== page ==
In a significant judgment, the Supreme Court on Thursday said it was unconstitutional to distinguish between married and unmarried women while allowing abortion when the foetus is between 20-24 weeks. Going a step further, the court said the term ‘woman’ in the judgment included persons other than cisgender women.
The three-judge bench said in the order delivered by Justice D Y Chandrachud, “Before we embark upon a discussion on the law and its application, it must be mentioned that we use the term ‘woman’ in this judgment as including persons other than cis-gender women who may require access to safe medical termination of their pregnancies.”
The term cisgender is used to define people whose gender identity and expression match the identity assigned to them at birth.
When a child is born, it is assigned a gender identity based on its physical characteristics. Many believe that gender is a social construct, and growing up, the child may or may not confirm to the birth identity.
For transgender people, their sense of gender identity does not match the one assigned to them at birth.
Thus, a cisgender woman is a person who was assigned female at birth and continues to identify as a woman. On the other hand, a child assigned female at birth can feel it identifies more authentically as a man as it grows up.
The latin prefix ‘cis’ literally means ‘on the same side of’, while ‘trans’ means on the other side. Trans as a prefix is used commonly (transatlantic, trans-tasman), though cis is rarer in popular usage.
‘Cisgender’ entered Britain’s Oxford English Dictionary in 2015, and the USA’s Merriam Webster Dictionary in 2016. Both dictionaries document its first usage around 1994. Dana Leland Defosse, a biologist at the University of Minnesota, is believed to have first used the word in connection with a study on transphobia, in May 1994.
What is commonly agreed upon is that the word existed in academic journals since the mid-90s. It was popularised by gender theorist and activist Julia Serano’s 2007 book Whipping Girl: A Transsexual Woman on Sexism and the Scapegoating of Femininity, and gradually, especially with the advent of the internet, became part enough of popular parlance to be included in the dictionaries.
Quite simply, if there are ‘transgender’ people, there should be a word for those who are not. Giving a label to only one section of the population, especially when that is in the minority, implies that the others are default, ‘normal’, and only that section needs to be labeled.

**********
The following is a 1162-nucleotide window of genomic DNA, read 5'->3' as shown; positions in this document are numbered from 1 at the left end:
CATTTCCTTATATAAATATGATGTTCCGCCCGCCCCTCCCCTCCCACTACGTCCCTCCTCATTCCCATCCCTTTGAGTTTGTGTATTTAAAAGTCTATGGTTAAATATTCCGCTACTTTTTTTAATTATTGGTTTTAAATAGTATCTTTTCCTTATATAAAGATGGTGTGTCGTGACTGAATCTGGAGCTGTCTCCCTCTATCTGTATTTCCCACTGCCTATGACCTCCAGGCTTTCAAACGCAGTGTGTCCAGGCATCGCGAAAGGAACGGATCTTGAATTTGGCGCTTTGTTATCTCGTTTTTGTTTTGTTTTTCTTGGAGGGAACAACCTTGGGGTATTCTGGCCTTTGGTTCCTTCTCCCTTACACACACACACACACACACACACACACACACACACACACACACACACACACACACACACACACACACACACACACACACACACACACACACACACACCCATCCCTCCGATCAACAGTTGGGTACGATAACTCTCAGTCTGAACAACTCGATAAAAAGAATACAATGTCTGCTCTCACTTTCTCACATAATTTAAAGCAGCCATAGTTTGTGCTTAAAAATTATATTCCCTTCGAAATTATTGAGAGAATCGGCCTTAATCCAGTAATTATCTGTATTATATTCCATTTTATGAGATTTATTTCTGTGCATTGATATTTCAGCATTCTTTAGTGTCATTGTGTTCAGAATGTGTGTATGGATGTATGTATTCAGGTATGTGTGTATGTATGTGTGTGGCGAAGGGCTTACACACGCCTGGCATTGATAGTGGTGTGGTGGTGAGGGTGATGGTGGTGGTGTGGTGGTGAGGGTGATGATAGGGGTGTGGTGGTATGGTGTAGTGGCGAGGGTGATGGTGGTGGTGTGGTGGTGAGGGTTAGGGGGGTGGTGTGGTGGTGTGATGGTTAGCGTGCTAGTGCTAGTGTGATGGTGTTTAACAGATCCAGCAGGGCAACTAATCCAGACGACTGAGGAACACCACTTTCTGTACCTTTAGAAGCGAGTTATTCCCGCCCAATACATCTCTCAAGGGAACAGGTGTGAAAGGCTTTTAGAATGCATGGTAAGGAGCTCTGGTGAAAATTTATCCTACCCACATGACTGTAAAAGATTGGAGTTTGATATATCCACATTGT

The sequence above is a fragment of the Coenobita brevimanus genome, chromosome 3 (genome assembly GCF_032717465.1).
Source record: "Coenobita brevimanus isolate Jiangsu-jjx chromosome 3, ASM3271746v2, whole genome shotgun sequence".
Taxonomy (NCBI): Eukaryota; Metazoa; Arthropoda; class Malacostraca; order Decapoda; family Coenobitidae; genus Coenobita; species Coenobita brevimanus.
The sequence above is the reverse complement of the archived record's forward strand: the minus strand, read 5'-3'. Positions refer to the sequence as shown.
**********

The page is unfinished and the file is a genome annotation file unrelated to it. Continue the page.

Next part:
Having distinct words for transgender and cisgender people denotes that both are equally valid, neutral experiences, with neither being an aberration.
Also, cis and trans are not the only gender identifiers in use. There are many other terms, such as genderqueer, gender fluid and gender variant. Some also choose not to use the traditionally gender-tied pronouns of he/she/her/his, and go for they/them.
Criticism of the word
Some people, including those working on trans rights, feel terms like ‘cisgender’ belong in the realm of gender theory alone, and their usage can be counterproductive – people are less likely to grasp a message if they have to look up the individual words that make up the message.
Others feel ‘cisgender’ as a counter to ‘transgender’ is restrictive – reinforcing a binary of genders that many choose to reject – and does not have space for intersex people (people born with a combination of male and female biological features).
Use of gender-inclusive vocabularies in official documents
Before India’s Supreme Court used ‘cisgender’ in the context of reproductive rights, last year in June, the US government had replaced the word ‘mothers’ with ‘birthing people’ in a section on bringing down maternal mortality in its 2022 fiscal year budget, provoking quite a furore in Republican circles.
Those who advocate the use of ‘birthing people’ say it is not just women who give birth. Transmen — a person assigned the female gender at birth but who identifies as a man – and genderqueer people – who identify as neither man nor woman – also give birth.
Cases of ‘men’ giving birth
Two prominent cases of ‘men’ who gave birth are USA’s Thomas Beatie and UK’s Freddy McConnell.
Beatie, assigned female at birth but legally male, had, while transitioning, kept his female reproductive organs because his wife was infertile. His case hit the headlines in 2008, when he gave birth to his daughter. Beatie went on to give birth to two more children.
McConnell in 2019 lost a much-publicised legal battle to be officially recognised as the father, and not the mother, of the baby he gave birth to. McConnell had argued that though he was born female, he was a man by the time the child was born in 2018.